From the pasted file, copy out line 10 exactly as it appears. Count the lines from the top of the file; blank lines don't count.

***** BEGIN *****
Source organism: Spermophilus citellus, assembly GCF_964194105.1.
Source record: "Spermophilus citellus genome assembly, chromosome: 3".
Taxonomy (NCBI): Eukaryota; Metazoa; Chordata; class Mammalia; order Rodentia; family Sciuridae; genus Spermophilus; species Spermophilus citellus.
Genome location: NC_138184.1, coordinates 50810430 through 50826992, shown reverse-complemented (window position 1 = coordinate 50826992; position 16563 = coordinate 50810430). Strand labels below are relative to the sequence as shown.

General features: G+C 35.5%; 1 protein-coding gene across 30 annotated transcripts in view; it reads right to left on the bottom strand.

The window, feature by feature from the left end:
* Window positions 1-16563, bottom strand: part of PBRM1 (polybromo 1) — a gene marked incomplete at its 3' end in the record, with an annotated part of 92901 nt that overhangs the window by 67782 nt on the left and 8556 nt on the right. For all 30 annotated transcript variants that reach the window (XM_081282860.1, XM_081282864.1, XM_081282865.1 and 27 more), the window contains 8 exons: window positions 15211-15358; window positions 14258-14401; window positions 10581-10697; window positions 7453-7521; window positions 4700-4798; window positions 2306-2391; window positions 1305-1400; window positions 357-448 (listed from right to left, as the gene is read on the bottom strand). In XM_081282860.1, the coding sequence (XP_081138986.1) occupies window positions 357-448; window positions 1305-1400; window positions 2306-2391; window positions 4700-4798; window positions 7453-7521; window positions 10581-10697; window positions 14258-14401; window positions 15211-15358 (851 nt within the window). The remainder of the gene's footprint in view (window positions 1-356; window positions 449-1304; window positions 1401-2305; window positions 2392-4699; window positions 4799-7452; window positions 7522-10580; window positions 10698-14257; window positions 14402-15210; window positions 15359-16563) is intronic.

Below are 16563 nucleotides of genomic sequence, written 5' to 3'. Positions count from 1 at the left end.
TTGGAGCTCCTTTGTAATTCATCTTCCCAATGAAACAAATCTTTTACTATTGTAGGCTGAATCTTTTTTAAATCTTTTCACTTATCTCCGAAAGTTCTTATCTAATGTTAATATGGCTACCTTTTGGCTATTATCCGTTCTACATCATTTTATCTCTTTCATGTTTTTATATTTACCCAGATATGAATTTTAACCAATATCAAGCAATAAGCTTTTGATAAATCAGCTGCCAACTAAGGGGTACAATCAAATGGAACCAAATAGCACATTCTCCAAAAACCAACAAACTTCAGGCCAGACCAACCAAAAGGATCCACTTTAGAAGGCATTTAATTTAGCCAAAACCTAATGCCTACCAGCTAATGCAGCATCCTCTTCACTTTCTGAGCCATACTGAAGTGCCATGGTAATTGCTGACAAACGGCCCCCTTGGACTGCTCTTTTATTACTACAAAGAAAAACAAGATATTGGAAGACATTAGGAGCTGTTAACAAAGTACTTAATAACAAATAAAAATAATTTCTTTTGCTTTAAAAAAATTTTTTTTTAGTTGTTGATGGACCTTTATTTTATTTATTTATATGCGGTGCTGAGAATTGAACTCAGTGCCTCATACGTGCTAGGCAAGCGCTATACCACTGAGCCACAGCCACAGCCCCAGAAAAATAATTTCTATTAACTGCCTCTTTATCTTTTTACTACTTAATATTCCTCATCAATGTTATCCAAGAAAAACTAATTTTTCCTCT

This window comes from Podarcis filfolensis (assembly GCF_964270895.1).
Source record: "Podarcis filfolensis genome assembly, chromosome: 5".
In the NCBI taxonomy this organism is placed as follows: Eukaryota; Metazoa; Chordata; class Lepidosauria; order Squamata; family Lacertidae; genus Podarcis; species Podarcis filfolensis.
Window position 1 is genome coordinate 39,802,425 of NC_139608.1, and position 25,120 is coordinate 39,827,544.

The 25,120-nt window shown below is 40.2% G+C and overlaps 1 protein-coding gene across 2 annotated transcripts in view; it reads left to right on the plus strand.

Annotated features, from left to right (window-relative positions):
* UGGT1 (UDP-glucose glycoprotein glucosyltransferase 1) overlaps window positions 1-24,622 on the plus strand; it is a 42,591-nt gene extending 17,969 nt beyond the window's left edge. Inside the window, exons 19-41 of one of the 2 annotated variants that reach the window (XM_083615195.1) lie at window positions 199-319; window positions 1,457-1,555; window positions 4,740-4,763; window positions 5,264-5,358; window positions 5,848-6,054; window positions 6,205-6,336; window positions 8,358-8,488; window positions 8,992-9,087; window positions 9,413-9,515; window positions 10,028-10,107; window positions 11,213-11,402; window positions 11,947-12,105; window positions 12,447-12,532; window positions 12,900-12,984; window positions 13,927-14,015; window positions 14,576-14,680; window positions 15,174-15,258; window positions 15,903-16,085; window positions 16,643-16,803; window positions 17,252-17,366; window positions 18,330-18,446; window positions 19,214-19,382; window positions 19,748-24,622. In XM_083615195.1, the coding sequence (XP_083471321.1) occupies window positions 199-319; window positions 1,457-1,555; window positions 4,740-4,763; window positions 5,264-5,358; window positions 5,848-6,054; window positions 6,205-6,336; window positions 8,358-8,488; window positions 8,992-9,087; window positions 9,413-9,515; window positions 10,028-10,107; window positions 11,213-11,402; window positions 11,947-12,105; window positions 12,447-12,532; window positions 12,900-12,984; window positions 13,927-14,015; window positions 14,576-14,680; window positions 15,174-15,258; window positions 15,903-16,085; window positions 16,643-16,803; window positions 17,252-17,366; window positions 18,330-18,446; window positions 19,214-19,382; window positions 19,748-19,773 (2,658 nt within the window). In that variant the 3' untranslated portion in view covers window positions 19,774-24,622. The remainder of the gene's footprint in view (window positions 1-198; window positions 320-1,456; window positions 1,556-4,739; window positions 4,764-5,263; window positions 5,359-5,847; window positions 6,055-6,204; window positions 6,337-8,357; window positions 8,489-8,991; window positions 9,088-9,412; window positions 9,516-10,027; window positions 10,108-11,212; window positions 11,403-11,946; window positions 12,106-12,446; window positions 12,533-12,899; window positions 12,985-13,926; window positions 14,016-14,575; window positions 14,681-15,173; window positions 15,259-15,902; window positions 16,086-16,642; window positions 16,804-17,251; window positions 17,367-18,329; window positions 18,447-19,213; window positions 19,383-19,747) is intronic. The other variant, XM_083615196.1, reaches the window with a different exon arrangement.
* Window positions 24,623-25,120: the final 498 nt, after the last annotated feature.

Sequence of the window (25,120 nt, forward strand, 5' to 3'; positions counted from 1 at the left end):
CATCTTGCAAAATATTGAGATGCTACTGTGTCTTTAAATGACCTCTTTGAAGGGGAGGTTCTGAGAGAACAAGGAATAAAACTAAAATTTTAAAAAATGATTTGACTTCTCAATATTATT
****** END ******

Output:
This window comes from Podarcis filfolensis (assembly GCF_964270895.1).